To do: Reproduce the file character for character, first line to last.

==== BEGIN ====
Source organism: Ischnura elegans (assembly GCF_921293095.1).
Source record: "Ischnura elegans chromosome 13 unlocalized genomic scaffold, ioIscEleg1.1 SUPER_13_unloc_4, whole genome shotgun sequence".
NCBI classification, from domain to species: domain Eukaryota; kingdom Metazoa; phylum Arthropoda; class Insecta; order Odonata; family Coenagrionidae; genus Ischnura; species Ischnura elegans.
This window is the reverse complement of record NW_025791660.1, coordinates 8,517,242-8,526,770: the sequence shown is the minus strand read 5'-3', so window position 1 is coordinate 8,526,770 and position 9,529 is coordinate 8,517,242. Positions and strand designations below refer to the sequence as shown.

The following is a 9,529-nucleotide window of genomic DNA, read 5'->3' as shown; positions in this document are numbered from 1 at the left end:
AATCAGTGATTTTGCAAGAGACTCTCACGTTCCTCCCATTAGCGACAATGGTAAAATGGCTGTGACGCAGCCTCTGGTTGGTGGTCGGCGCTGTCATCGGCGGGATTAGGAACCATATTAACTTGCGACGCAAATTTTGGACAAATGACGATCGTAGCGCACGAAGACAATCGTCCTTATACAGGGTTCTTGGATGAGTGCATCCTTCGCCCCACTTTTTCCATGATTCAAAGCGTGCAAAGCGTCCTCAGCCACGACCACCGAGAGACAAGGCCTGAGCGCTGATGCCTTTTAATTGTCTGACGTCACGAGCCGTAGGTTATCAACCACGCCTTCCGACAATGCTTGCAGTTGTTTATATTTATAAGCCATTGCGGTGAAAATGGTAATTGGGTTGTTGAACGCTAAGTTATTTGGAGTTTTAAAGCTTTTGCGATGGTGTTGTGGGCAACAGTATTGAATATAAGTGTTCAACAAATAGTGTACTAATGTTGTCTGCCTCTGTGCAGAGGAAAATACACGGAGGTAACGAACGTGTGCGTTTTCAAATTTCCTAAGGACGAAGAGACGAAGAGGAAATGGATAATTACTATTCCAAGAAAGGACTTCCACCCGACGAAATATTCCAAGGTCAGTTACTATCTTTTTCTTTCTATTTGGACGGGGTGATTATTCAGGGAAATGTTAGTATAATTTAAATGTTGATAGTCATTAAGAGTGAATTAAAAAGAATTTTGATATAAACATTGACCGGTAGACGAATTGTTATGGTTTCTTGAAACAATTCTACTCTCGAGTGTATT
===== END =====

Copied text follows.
Source organism: Ischnura elegans (assembly GCF_921293095.1).
Source record: "Ischnura elegans chromosome 13 unlocalized genomic scaffold, ioIscEleg1.1 SUPER_13_unloc_4, whole genome shotgun sequence".
NCBI classification, from domain to species: domain Eukaryota; kingdom Metazoa; phylum Arthropoda; class Insecta; order Odonata; family Coenagrionidae; genus Ischnura; species Ischnura elegans.
This window is the reverse complement of record NW_025791660.1, coordinates 8,517,242-8,526,770: the sequence shown is the minus strand read 5'-3', so window position 1 is coordinate 8,526,770 and position 9,529 is coordinate 8,517,242. Positions and strand designations below refer to the sequence as shown.

The following is a 9,529-nucleotide window of genomic DNA, read 5'->3' as shown; positions in this document are numbered from 1 at the left end:
AATCAGTGATTTTGCAAGAGACTCTCACGTTCCTCCCATTAGCGACAATGGTAAAATGGCTGTGACGCAGCCTCTGGTTGGTGGTCGGCGCTGTCATCGGCGGGATTAGGAACCATATTAACTTGCGACGCAAATTTTGGACAAATGACGATCGTAGCGCACGAAGACAATCGTCCTTATACAGGGTTCTTGGATGAGTGCATCCTTCGCCCCACTTTTTCCATGATTCAAAGCGTGCAAAGCGTCCTCAGCCACGACCACCGAGAGACAAGGCCTGAGCGCTGATGCCTTTTAATTGTCTGACGTCACGAGCCGTAGGTTATCAACCACGCCTTCCGACAATGCTTGCAGTTGTTTATATTTATAAGCCATTGCGGTGAAAATGGTAATTGGGTTGTTGAACGCTAAGTTATTTGGAGTTTTAAAGCTTTTGCGATGGTGTTGTGGGCAACAGTATTGAATATAAGTGTTCAACAAATAGTGTACTAATGTTGTCTGCCTCTGTGCAGAGGAAAATACACGGAGGTAACGAACGTGTGCGTTTTCAAATTTCCTAAGGACGAAGAGACGAAGAGGAAATGGATAATTACTATTCCAAGAAAGGACTTCCACCCGACGAAATATTCCAAGGTCAGTTACTATCTTTTTCTTTCTATTTGGACGGGGTGATTATTCAGGGAAATGTTAGTATAATTTAAATGTTGATAGTCATTAAGAGTGAATTAAAAAGAATTTTGATATAAACATTGACCGGTAGACGAATTGTTATGGTTTCTTGAAACAATTCTACTCTCGAGTGTATT